My original intent was to simply study the dynamics of "fixed percentage withdrawal strategies". This is a withdrawal strategy that has you withdrawing a fixed percentage (say 5%) of your portfolio every year without regard to your expenses. This strategy means that you will never run out of money just like the withdrawal strategies studied in the Market Risk chapter. But unlike the strategy studied in that chapter you allow your withdrawals to rise above your planned income level (after inflation) in cases when your portfolio is doing well. A reasonable expectation for this withdrawal scenario (as compared to Market Risk) is for higher levels of income (on average) but with some increased volatility in annual income levels. This will turn out to be the case.
But if you think about what we have done here so far, we have defined two separate factors that determine your income in any given year (as a function of your portfolio value). These are:
1) Fixed Percentage of your portfolio value. Think of this as the 'portfolio performance governor'. It limits your income as a function of your portfolio (totally ignoring your income goals).
2) Your initial income target (adjusted for inflation). Think of this as your 'greed limit'. It limits your income as a function of your preset (but inflation adjusted) income goal without regard for your portfolio performance.
The strategies that we have defined set your annual withdrawal to be the minimum of the values determined by one of the two factors above. The Jarrett/Trinity studies set factor #1 to be 100% of your portfolio value and the Market Risk case set these two factors to be equal (in the initial year).
So I got very interested in studying how varying these parameters affect your income in the withdrawal stage, and this led me to a study of the "Efficient Frontier for Withdrawals".
William Bernstein has an extremely well-done description of the Efficient Frontier that is highly recommended. He has written a book on this subject that used to be available online, but is no longer available in its entirety on the web (too bad, but the book is worth the money based on my reading some time ago in its online form). Frank Armstrong's Investing for the 21st Century is also an excellent source of information in this area.
In a paragraph the Efficient Frontier looks at various asset allocations from a set of asset classes (such as Large Company Growth, Small Company Value, Short Term Investment Grade Corporate Bonds, etc.) and tries to find the asset allocation that minimizes the "risk" while achieving a given level of expected return. "Risk" is typically defined as "how much can the real result be different than the mean or expected value". It is usually quantified as the standard deviation of the returns (a statistical measure of the amount of variation in a set of numbers).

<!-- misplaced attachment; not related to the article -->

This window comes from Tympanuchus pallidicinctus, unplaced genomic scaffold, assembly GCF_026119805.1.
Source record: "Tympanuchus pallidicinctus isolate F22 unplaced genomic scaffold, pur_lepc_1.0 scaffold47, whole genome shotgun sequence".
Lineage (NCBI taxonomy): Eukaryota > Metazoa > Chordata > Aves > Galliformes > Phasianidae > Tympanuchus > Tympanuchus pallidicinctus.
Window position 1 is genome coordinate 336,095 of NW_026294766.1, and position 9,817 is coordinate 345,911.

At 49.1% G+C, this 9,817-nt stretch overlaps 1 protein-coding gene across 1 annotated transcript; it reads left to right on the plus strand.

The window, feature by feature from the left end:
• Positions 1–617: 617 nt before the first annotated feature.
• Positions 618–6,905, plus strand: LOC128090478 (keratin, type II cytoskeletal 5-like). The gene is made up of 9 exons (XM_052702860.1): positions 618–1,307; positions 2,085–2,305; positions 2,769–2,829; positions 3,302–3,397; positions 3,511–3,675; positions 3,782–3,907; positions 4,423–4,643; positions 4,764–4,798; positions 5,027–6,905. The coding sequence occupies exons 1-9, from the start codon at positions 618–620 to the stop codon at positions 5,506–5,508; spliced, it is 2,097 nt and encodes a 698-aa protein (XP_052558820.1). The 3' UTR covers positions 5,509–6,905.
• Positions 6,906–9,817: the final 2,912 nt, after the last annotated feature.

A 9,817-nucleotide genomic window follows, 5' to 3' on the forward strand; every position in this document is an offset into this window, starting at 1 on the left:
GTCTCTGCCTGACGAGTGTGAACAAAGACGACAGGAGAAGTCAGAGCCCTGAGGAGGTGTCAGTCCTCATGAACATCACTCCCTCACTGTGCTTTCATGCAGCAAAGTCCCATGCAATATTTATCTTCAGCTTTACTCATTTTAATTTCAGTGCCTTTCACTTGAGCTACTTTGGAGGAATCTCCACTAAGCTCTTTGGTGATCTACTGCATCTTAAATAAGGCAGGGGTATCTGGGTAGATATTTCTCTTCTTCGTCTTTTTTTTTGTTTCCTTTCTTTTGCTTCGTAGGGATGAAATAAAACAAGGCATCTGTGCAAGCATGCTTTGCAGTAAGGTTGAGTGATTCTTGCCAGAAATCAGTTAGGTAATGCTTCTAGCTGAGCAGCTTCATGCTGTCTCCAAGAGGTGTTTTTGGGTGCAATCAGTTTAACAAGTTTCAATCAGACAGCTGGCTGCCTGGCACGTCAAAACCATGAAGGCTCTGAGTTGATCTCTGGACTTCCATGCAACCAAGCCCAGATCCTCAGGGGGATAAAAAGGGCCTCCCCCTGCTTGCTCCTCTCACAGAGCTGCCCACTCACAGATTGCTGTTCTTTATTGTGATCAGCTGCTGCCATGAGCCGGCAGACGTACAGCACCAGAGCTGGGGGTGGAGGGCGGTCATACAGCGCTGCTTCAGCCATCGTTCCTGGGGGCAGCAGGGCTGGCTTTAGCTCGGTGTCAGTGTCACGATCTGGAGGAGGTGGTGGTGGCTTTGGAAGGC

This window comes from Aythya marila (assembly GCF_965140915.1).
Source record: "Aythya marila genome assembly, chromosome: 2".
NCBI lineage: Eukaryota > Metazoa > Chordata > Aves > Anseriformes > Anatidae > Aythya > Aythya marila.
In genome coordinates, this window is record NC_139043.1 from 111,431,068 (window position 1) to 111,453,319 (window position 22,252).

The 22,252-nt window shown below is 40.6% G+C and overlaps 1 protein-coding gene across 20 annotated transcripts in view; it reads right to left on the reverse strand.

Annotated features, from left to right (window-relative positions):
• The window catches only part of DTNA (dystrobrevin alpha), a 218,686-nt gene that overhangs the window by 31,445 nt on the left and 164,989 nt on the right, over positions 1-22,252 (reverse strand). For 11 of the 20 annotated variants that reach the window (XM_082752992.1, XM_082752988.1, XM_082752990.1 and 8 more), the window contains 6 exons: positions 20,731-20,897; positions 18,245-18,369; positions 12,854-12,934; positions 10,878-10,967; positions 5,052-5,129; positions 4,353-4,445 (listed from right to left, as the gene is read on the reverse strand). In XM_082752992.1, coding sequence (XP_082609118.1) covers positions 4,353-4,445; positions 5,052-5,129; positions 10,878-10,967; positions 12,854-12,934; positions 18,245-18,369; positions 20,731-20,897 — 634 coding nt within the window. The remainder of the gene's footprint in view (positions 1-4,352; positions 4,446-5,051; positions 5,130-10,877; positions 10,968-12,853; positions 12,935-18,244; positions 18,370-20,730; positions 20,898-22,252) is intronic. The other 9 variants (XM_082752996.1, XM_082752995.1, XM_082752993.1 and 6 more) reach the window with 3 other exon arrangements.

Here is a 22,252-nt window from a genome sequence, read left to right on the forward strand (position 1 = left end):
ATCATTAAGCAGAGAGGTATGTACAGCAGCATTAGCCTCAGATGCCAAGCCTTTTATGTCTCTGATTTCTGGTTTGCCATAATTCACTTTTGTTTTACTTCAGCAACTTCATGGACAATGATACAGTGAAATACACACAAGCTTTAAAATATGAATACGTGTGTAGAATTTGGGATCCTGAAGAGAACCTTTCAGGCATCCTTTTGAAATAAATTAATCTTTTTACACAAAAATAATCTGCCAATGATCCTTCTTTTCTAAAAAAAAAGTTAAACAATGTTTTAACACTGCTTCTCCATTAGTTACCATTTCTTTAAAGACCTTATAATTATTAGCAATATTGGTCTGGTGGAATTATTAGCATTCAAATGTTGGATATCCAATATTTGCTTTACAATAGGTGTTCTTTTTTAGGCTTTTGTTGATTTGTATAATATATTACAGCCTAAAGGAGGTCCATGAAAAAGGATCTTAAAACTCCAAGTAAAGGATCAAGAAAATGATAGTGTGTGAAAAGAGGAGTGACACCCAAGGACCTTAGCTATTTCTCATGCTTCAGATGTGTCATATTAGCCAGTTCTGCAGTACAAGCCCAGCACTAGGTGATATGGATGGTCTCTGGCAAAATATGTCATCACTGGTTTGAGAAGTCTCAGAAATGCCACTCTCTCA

A couple of years ago I paid (with assistance from my employer) for a financial analysis of my savings plan with respect to my goals. Below is a sample of one of the Efficient Frontier graphs that I received as part of the work done for me.
I believe that this curve addressed results over "the long term" but I'm not sure what the exact definition of "long term" was. To read this curve look at the point at 10% average return and a standard deviation of 2.6%. This point means that there is an asset allocation that will generate a 10% return (on average) over a "long term" but with a standard deviation of 2.6%. 97.7% of the time the outcome from a statistical sample will be greater than the mean minus two standard deviations. So when we look at this chart we learn that there was an asset allocation that, 97.7% of the time will generate a return (over "the long term") of greater than 4.8% (10% -2x2.6%). But what is important is that there were no other asset allocations that generated an average return of 10% with a smaller standard deviation than 2.6%. There were asset allocations that generated smaller standard deviations, but they generated smaller average returns. There were asset allocations that generated larger average returns, but also larger standard deviations.
The analysis in my case was based on 8 or so asset classes, so there are a lot of combinations to analyze to find this curve. An analytical technique called Mean Variance Optimization is used to find this curve from an input/output equation and the statistics of the inputs (the performance and correlations of the various asset classes in this case).
If the asset classes operate in the future like they have in the past then an accumulation phase investor would want to pick a point on the Efficient Frontier curve as this would minimize the investor's risk for a given expected return.
So I set out to explore the Efficient Frontier for the withdrawal phase. In this case we need to measure income achieved vs. 'risk', rather than portfolio return vs. risk. The measure of income achieved that I chose was the median value of the average (inflation adjusted) incomes achieved over the same 54 different 30 year periods that we have been using in this study.
It would have been simple (and meaningful) to chose standard deviation of income achieved as the measure of risk. While I like the mathematics of this selection, it requires an extra level of calculation before it makes sense to an investor (at least an investor like me). For example, a professor of finance would correctly say that an investment with an average return of 15% and a standard deviation of 3% carries more risk than an investment with an average return of 9% and a standard deviation of 1%. But you have to go out beyond 3 standard deviations (probability of .13%) before the 'risker' investment under-performed the 'safer' investment. I personally would view the asset with the 15% return/3% SD as being less risky.